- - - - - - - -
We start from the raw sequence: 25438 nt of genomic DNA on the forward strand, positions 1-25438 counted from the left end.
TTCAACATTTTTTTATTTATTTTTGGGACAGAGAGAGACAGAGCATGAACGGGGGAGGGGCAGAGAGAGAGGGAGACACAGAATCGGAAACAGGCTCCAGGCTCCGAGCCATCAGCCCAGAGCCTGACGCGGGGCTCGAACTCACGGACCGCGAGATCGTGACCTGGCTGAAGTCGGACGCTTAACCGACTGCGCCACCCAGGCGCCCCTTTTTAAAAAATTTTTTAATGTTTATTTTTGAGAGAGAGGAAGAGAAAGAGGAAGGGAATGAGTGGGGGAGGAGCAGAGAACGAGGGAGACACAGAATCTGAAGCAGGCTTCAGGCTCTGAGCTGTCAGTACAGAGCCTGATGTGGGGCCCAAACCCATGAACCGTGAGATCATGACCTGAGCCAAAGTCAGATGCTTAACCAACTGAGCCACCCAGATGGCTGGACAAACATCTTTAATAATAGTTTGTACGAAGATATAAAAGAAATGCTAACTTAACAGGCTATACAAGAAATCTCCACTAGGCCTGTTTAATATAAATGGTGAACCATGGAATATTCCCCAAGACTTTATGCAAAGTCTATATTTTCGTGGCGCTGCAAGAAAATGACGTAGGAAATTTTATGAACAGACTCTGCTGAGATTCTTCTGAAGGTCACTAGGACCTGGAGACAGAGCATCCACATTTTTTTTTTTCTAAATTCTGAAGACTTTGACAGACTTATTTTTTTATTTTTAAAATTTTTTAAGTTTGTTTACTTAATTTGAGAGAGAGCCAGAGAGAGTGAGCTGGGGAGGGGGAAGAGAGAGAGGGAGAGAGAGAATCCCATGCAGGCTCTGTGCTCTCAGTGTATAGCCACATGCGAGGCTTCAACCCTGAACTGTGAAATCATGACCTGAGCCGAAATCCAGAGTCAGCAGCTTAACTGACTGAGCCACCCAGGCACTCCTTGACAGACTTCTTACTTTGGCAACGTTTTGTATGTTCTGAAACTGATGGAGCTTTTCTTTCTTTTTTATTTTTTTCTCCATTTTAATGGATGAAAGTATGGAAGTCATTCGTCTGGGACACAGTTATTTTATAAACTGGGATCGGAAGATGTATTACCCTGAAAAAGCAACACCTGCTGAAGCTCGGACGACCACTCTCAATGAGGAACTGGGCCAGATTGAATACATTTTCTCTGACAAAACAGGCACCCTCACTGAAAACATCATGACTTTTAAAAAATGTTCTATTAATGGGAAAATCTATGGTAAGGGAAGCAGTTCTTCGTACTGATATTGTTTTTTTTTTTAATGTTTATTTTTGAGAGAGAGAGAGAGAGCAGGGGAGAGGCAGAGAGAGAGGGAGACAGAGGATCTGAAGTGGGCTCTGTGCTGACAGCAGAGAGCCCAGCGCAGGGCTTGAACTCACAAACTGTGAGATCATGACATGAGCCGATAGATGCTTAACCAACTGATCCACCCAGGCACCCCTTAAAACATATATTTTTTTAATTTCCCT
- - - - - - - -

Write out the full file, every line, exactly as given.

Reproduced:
We start from the raw sequence: 25438 nt of genomic DNA on the forward strand, positions 1-25438 counted from the left end.
TTCAACATTTTTTTATTTATTTTTGGGACAGAGAGAGACAGAGCATGAACGGGGGAGGGGCAGAGAGAGAGGGAGACACAGAATCGGAAACAGGCTCCAGGCTCCGAGCCATCAGCCCAGAGCCTGACGCGGGGCTCGAACTCACGGACCGCGAGATCGTGACCTGGCTGAAGTCGGACGCTTAACCGACTGCGCCACCCAGGCGCCCCTTTTTAAAAAATTTTTTAATGTTTATTTTTGAGAGAGAGGAAGAGAAAGAGGAAGGGAATGAGTGGGGGAGGAGCAGAGAACGAGGGAGACACAGAATCTGAAGCAGGCTTCAGGCTCTGAGCTGTCAGTACAGAGCCTGATGTGGGGCCCAAACCCATGAACCGTGAGATCATGACCTGAGCCAAAGTCAGATGCTTAACCAACTGAGCCACCCAGATGGCTGGACAAACATCTTTAATAATAGTTTGTACGAAGATATAAAAGAAATGCTAACTTAACAGGCTATACAAGAAATCTCCACTAGGCCTGTTTAATATAAATGGTGAACCATGGAATATTCCCCAAGACTTTATGCAAAGTCTATATTTTCGTGGCGCTGCAAGAAAATGACGTAGGAAATTTTATGAACAGACTCTGCTGAGATTCTTCTGAAGGTCACTAGGACCTGGAGACAGAGCATCCACATTTTTTTTTTTCTAAATTCTGAAGACTTTGACAGACTTATTTTTTTATTTTTAAAATTTTTTAAGTTTGTTTACTTAATTTGAGAGAGAGCCAGAGAGAGTGAGCTGGGGAGGGGGAAGAGAGAGAGGGAGAGAGAGAATCCCATGCAGGCTCTGTGCTCTCAGTGTATAGCCACATGCGAGGCTTCAACCCTGAACTGTGAAATCATGACCTGAGCCGAAATCCAGAGTCAGCAGCTTAACTGACTGAGCCACCCAGGCACTCCTTGACAGACTTCTTACTTTGGCAACGTTTTGTATGTTCTGAAACTGATGGAGCTTTTCTTTCTTTTTTATTTTTTTCTCCATTTTAATGGATGAAAGTATGGAAGTCATTCGTCTGGGACACAGTTATTTTATAAACTGGGATCGGAAGATGTATTACCCTGAAAAAGCAACACCTGCTGAAGCTCGGACGACCACTCTCAATGAGGAACTGGGCCAGATTGAATACATTTTCTCTGACAAAACAGGCACCCTCACTGAAAACATCATGACTTTTAAAAAATGTTCTATTAATGGGAAAATCTATGGTAAGGGAAGCAGTTCTTCGTACTGATATTGTTTTTTTTTTTAATGTTTATTTTTGAGAGAGAGAGAGAGAGCAGGGGAGAGGCAGAGAGAGAGGGAGACAGAGGATCTGAAGTGGGCTCTGTGCTGACAGCAGAGAGCCCAGCGCAGGGCTTGAACTCACAAACTGTGAGATCATGACATGAGCCGATAGATGCTTAACCAACTGATCCACCCAGGCACCCCTTAAAACATATATTTTTTTAATTTCCCT